Meyer sees no problem with her compensation, saying, “We do not agree that the ministry is in violation of any law. If the IRS were to investigate, we would fully cooperate.”
She has also shared that “there’s no need for us to apologize for being blessed. You can be a businessman here in St. Louis, and people think the more you have, the more wonderful it is … but if you’re a preacher, then all of a sudden it becomes a problem.”
I am somehow reminded of a statement by Jesus. Something to the effect of a rich man and the eye of a needle. Of course, Meyer, being of the ilk that believe that money=God's blessing, would probably be among those who argue, falsely, that "The Needle" was a gate in Jerusalem that a camel could only pass through on it's knees -- that is to say, humbly. Of course, everyone I've ever heard offer this sorry excuse also insists that of course, despite their own enormous and extravagant wealth, they are perfectly capable of embodying the proper spirit of humility Jesus was speaking of. Funny how that works.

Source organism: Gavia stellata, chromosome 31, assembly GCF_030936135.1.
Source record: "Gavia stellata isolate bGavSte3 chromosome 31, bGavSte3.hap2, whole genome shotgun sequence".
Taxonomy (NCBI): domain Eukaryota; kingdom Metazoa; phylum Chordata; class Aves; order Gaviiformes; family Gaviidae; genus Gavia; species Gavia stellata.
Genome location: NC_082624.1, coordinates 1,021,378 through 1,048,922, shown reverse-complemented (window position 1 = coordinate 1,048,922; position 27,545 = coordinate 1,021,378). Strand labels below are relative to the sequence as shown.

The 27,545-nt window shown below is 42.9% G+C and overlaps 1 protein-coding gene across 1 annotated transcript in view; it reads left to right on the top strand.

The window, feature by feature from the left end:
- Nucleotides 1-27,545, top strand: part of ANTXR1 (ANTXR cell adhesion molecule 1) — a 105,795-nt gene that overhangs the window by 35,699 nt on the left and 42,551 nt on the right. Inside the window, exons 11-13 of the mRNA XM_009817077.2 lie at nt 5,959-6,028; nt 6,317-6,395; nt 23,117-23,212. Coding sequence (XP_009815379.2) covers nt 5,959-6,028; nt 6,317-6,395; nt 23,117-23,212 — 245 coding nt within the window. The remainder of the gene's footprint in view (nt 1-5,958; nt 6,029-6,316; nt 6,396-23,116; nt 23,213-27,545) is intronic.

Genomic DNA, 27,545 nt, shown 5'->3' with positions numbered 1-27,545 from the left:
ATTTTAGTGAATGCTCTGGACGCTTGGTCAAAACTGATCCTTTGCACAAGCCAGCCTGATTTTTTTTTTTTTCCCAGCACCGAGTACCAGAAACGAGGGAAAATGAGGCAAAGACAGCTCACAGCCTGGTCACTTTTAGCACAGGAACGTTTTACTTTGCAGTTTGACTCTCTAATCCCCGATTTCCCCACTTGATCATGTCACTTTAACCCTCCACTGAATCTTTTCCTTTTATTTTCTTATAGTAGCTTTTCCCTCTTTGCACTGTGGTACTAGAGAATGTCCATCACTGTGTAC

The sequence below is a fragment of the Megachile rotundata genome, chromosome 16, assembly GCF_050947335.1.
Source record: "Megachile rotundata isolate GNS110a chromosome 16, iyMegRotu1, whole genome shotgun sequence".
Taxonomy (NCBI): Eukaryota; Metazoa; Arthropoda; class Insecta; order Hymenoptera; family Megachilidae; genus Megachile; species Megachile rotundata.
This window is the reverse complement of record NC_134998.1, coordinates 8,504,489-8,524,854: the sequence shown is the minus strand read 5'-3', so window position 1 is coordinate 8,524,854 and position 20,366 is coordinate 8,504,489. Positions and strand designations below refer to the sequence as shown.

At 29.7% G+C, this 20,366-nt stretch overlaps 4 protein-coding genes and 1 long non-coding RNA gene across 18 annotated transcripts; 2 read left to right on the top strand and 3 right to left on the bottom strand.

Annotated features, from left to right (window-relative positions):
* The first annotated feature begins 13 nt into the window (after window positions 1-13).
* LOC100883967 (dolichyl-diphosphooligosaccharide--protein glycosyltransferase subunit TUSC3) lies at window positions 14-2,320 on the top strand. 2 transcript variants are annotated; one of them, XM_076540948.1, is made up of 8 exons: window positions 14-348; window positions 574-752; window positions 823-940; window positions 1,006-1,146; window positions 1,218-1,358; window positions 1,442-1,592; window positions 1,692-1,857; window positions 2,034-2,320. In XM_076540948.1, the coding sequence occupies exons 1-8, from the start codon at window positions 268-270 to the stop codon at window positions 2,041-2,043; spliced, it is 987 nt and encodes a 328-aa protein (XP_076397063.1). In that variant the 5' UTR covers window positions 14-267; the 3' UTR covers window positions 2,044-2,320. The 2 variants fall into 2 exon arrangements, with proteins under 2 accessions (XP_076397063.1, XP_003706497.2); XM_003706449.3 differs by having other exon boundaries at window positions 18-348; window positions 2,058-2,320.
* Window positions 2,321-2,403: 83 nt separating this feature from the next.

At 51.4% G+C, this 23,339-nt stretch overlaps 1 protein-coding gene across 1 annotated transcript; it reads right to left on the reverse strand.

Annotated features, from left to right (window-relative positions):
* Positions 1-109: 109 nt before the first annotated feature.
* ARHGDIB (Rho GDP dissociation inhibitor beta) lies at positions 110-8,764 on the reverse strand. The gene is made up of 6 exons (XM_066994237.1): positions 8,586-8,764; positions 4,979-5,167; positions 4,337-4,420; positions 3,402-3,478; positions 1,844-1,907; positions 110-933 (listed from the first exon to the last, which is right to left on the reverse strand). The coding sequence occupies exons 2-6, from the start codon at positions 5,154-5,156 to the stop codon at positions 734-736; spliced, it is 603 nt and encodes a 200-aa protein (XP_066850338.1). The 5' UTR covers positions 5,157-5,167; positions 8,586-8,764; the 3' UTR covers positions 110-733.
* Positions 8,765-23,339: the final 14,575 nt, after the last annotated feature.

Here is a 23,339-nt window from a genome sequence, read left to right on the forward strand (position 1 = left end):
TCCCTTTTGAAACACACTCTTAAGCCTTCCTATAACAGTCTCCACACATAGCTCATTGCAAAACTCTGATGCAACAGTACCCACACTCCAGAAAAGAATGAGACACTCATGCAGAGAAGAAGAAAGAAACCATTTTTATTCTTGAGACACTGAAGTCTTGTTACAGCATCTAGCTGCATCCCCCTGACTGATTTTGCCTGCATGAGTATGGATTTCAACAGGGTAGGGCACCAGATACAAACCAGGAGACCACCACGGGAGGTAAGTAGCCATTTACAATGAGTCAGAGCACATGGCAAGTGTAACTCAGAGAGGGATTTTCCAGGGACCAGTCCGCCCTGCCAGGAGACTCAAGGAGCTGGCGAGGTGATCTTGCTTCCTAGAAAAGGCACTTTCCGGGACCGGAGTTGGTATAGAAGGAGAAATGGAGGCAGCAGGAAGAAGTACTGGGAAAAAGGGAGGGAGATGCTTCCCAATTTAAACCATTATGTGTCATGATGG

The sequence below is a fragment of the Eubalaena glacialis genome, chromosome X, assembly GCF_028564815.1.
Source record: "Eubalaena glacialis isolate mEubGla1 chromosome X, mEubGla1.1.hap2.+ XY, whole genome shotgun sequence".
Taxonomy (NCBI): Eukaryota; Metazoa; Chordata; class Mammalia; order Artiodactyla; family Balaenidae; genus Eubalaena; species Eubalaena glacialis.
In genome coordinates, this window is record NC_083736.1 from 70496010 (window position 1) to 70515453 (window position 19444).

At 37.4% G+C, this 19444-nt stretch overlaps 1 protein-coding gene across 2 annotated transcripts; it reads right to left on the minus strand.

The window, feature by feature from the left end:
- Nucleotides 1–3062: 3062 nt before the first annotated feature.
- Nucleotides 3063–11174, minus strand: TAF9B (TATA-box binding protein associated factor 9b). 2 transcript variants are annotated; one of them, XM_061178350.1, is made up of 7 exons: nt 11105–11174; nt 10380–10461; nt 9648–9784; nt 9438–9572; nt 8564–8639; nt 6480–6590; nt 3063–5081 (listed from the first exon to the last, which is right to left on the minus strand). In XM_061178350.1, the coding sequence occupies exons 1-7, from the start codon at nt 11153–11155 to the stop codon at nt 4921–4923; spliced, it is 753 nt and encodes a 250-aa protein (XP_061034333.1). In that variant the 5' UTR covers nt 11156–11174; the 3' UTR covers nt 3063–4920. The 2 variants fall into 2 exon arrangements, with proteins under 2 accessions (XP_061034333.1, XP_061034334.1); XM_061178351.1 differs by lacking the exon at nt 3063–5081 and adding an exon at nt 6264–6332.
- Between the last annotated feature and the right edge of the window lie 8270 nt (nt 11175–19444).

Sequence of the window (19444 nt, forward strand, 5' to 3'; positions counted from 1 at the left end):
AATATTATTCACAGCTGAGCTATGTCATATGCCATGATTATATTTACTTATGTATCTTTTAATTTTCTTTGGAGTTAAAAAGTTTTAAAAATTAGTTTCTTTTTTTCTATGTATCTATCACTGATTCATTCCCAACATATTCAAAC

Of course, there was no such gate in Jerusalem, and the meaning of the saying is really pretty clear: Extravagant wealth is an obstacle to following God. Yet, as soon as they start acquiring it, Christians seem to go to great lengths to argue that, one way or another, Jesus didn't really mean it. And of course, that's the bread and butter of the Prosperity Gospel.
Yeah, Joyce Meyer -- I am not a fan.